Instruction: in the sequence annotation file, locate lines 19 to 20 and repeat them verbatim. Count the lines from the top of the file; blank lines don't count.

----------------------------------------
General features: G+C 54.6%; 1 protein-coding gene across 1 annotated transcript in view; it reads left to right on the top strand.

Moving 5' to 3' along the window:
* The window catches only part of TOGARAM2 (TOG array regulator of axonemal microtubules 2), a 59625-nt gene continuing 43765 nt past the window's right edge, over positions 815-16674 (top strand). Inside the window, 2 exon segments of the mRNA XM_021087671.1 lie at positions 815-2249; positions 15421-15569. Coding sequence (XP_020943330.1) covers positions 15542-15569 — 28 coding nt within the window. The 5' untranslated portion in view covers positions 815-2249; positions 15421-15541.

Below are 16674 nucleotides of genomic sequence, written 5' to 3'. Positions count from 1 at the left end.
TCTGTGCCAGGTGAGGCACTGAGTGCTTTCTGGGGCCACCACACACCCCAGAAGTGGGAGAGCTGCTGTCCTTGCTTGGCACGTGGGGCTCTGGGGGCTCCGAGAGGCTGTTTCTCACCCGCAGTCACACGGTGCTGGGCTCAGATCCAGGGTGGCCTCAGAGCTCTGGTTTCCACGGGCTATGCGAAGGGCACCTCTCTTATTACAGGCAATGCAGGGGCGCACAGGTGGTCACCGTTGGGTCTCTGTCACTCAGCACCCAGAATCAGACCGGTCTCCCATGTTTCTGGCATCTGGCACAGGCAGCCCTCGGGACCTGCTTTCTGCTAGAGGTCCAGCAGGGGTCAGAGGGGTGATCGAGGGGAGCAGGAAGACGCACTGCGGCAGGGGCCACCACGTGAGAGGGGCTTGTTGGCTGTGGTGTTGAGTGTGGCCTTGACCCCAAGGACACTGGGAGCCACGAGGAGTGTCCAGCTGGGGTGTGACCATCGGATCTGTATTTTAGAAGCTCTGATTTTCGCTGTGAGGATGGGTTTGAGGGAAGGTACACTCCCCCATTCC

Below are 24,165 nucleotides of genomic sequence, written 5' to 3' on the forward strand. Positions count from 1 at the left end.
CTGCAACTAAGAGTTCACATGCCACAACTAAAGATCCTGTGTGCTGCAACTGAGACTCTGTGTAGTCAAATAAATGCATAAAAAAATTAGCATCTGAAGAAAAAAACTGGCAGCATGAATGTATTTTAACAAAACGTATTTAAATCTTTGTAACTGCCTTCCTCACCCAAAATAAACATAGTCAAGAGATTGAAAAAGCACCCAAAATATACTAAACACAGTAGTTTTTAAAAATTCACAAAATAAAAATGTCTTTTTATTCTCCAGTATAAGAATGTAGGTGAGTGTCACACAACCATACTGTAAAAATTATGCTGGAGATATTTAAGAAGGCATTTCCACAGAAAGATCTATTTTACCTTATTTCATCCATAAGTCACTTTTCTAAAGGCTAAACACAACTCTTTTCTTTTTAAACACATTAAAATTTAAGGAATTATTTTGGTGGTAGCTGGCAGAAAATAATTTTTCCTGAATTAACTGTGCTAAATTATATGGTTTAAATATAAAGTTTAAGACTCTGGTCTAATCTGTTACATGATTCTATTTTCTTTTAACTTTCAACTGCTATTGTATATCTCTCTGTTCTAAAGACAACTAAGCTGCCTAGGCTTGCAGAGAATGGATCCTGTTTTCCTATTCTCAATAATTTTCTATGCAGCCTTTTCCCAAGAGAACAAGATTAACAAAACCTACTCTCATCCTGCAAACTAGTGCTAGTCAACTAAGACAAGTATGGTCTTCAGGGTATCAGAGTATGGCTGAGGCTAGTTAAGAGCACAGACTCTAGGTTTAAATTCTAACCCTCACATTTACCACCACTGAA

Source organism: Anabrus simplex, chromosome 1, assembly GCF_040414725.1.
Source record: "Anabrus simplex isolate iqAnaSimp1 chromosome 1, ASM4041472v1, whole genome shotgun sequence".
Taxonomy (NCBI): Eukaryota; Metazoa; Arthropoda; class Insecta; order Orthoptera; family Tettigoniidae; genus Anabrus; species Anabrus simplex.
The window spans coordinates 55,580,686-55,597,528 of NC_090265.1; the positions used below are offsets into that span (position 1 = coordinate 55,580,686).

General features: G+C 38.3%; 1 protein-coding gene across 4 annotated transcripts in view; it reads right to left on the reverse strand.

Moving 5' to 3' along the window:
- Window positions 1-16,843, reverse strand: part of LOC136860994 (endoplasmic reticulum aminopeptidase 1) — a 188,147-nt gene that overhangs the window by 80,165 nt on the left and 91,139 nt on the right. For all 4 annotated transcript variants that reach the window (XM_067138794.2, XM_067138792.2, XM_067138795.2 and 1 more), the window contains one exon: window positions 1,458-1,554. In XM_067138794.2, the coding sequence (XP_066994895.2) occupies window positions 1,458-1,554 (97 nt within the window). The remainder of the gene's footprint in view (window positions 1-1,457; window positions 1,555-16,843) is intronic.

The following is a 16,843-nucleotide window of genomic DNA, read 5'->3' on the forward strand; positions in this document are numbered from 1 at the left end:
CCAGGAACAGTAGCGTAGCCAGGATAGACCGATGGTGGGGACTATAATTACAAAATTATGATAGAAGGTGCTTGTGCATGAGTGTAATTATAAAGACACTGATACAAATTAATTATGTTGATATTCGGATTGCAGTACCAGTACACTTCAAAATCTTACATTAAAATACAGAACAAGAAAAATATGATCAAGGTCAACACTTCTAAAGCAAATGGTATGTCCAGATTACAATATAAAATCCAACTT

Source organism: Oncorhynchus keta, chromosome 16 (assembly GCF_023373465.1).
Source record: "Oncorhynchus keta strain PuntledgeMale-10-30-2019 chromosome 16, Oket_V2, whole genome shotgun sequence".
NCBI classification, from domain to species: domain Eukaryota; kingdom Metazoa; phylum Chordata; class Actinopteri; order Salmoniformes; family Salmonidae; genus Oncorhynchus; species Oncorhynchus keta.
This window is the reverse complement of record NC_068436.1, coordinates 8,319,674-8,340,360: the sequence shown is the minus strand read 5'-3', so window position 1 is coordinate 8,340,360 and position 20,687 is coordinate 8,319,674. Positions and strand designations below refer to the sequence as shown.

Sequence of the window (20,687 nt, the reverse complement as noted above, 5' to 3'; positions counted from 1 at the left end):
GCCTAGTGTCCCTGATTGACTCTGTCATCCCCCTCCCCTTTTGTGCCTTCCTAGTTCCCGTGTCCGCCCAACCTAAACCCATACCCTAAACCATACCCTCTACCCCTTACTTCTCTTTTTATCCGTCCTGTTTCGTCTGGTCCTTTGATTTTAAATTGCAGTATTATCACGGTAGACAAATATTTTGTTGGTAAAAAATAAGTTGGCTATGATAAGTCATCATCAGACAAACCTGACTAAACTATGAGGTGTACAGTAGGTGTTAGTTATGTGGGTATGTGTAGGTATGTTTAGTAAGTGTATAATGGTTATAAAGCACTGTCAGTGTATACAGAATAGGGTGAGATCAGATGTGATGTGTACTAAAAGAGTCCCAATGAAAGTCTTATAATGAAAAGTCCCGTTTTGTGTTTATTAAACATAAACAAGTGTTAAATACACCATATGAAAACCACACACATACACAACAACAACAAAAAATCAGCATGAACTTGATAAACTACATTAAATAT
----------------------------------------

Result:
NCBI classification, from domain to species: domain Eukaryota; kingdom Metazoa; phylum Chordata; class Actinopteri; order Salmoniformes; family Salmonidae; genus Oncorhynchus; species Oncorhynchus keta.
This window is the reverse complement of record NC_068436.1, coordinates 8,319,674-8,340,360: the sequence shown is the minus strand read 5'-3', so window position 1 is coordinate 8,340,360 and position 20,687 is coordinate 8,319,674. Positions and strand designations below refer to the sequence as shown.